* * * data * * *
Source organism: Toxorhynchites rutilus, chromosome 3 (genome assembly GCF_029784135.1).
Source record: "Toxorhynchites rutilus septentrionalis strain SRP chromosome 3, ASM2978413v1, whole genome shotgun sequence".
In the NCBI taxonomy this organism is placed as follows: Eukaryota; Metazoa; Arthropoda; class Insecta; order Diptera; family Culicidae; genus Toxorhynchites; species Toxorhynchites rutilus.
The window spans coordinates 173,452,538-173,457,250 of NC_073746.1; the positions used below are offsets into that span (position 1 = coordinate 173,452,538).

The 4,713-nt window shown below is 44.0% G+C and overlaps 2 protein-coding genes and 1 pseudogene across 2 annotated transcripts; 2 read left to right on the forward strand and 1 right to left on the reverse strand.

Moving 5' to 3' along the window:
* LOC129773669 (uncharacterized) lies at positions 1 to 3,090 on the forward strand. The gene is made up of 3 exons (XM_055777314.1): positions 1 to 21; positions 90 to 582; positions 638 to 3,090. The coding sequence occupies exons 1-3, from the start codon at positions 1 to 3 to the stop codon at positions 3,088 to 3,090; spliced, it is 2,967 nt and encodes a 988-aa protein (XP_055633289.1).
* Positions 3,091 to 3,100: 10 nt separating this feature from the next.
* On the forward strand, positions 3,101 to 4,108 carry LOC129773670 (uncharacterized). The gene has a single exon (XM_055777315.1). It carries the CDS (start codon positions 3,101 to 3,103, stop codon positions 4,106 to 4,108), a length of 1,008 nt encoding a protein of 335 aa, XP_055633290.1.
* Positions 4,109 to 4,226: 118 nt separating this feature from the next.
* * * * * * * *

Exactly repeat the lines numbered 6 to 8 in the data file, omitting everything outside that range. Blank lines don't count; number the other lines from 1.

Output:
Moving 5' to 3' along the window:
* LOC129773669 (uncharacterized) lies at positions 1 to 3,090 on the forward strand. The gene is made up of 3 exons (XM_055777314.1): positions 1 to 21; positions 90 to 582; positions 638 to 3,090. The coding sequence occupies exons 1-3, from the start codon at positions 1 to 3 to the stop codon at positions 3,088 to 3,090; spliced, it is 2,967 nt and encodes a 988-aa protein (XP_055633289.1).
* Positions 3,091 to 3,100: 10 nt separating this feature from the next.